I just discovered today that my article on the Gospel of John in the latest Horizons in Biblical Theology (36.1, 2014, 60-78) has been published on Brill Online (accessible to those with subscription access). The title of the essay is this: “Gloria in Profundis: Comparing the Glory of Moses in Sirach to Jesus in the Fourth Gospel.” This is one of the most enjoyable pieces of scholarship I have ever worked on, especially because it was G.K. Chesteron’s poem, Gloria in Profundis, that inspired this article. In fact, I end the article with snippets from Chesterton’s powerful poem.
Here is the abstract:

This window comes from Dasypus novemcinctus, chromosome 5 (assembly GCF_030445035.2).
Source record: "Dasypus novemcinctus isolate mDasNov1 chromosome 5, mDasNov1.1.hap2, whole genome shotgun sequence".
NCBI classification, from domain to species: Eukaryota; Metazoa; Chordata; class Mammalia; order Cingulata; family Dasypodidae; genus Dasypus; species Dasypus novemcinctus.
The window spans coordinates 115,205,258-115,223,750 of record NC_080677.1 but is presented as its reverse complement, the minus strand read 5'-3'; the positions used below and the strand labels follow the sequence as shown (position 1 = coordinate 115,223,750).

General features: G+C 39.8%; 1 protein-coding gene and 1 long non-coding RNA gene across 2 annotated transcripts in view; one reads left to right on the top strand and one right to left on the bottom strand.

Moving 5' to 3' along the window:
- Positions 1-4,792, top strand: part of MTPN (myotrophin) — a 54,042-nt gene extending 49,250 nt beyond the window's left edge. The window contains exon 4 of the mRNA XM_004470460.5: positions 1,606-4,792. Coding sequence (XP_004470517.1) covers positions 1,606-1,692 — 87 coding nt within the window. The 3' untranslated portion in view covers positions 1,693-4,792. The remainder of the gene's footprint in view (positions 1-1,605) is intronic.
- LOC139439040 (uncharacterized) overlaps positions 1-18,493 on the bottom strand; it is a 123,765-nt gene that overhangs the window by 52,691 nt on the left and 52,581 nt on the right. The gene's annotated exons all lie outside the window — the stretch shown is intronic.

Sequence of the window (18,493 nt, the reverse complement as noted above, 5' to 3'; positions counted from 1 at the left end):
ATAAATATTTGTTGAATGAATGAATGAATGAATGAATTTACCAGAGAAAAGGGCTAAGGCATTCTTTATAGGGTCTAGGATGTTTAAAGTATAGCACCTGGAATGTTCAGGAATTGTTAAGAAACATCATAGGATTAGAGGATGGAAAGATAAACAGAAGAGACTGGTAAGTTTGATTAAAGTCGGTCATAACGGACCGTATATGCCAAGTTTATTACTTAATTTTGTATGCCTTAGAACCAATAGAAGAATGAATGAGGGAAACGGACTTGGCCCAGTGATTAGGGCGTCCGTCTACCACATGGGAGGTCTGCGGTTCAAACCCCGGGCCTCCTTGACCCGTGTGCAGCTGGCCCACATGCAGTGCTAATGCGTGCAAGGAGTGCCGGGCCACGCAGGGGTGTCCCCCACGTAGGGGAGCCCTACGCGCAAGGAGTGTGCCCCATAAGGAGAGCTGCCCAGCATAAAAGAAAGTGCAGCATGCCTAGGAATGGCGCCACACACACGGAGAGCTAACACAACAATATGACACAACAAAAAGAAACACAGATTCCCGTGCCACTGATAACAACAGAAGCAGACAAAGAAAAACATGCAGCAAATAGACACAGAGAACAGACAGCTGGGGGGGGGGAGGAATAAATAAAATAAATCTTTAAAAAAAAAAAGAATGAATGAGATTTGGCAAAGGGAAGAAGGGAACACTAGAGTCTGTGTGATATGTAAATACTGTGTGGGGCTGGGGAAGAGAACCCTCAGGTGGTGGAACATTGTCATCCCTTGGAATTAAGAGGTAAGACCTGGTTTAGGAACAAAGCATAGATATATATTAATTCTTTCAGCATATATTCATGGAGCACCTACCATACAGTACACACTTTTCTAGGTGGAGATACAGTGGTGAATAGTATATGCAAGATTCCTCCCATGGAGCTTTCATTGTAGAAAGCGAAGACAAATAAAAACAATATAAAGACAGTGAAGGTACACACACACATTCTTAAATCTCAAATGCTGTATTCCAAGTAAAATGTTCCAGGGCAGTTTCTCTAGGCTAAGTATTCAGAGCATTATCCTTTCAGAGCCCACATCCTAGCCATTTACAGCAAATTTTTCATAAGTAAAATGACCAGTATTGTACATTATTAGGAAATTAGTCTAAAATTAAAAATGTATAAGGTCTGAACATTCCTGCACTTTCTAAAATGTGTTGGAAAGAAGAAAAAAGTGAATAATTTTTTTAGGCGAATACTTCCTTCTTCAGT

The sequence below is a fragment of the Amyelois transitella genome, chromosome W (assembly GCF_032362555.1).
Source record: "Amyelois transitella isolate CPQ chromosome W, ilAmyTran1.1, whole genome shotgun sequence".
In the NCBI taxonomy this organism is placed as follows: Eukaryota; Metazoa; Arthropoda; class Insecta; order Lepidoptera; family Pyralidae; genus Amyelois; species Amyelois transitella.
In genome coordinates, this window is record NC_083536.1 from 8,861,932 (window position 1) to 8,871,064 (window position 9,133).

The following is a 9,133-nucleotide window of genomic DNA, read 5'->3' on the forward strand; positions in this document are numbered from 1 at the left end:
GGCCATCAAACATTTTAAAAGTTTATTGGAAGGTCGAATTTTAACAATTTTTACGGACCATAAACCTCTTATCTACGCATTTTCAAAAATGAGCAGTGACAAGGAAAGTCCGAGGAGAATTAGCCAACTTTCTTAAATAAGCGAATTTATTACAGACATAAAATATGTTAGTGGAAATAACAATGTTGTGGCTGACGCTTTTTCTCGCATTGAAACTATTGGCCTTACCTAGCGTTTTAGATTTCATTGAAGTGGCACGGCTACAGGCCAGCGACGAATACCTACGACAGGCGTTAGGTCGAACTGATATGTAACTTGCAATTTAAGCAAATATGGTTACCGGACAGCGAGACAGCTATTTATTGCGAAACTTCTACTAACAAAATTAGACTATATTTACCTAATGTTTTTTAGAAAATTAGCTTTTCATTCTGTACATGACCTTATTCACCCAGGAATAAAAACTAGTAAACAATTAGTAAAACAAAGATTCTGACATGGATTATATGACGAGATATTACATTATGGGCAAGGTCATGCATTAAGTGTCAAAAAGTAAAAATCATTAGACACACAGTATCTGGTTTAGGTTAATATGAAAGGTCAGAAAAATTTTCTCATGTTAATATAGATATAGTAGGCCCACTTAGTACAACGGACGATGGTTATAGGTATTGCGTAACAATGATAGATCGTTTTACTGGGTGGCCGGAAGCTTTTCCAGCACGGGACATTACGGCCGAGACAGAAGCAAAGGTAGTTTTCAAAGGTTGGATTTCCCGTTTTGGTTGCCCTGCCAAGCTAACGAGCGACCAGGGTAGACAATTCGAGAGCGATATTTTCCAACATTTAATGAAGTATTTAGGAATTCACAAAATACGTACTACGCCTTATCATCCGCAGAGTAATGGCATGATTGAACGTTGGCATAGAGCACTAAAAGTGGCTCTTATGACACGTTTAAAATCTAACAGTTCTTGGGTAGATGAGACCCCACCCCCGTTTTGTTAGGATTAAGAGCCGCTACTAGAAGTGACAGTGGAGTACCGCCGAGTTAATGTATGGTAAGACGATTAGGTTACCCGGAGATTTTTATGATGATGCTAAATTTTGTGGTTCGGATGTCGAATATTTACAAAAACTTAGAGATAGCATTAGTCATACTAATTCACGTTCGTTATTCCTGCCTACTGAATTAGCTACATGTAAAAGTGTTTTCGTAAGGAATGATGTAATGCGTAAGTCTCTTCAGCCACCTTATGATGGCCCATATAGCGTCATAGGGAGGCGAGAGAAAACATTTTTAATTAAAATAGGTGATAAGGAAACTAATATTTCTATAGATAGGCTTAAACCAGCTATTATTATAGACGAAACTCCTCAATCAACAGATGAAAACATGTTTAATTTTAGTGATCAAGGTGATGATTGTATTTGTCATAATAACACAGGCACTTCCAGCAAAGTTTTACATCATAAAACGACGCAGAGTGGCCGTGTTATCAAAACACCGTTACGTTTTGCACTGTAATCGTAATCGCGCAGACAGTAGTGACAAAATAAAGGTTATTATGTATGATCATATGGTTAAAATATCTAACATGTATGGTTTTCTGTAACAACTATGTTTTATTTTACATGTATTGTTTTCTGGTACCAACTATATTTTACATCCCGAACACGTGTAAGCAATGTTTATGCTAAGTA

The glory of Jesus is a leitmotif of the Fourth Gospel and probably reflects both the Shekinah “glory” of Israel’s God revealed in Jesus as well as honor attributed to Jesus by John. The Jewish wisdom teacher Ben Sira also employs glorification language frequently and carefully in Sirach. Bringing these two texts into conversation illuminates the peculiar and unique ways in which John portrayed the identity of Jesus. In Sirach 45:1-5, in particular, Ben Sira praised the glory of Moses—a man beloved of God, made equal to the angels, great before his enemies, powerful in word, intrepid before kings, sanctified in faithfulness, party to the holy presence of God, and privy to the secret things of God. Given that John also had much interest in Moses comparison and typology, setting these texts side-by-side brings to the forefront the double-nature of the Fourth Gospel’s glory-Christology. On the one hand, the Johannine Jesus offered great demonstrations of power and authoritative teaching. On the other hand, he fared quite the opposite as Ben Sira’s vision of the exalted Moses, especially in John’s passion narrative where Jesus appears frail, weak, shamed, and defeated. Comparing the Moses of Sirach to the Jesus of John’s Gospel especially reveals the Evangelist’s paradoxical theology of gloria in profundis—the humble glory of God demonstrated in Jesus.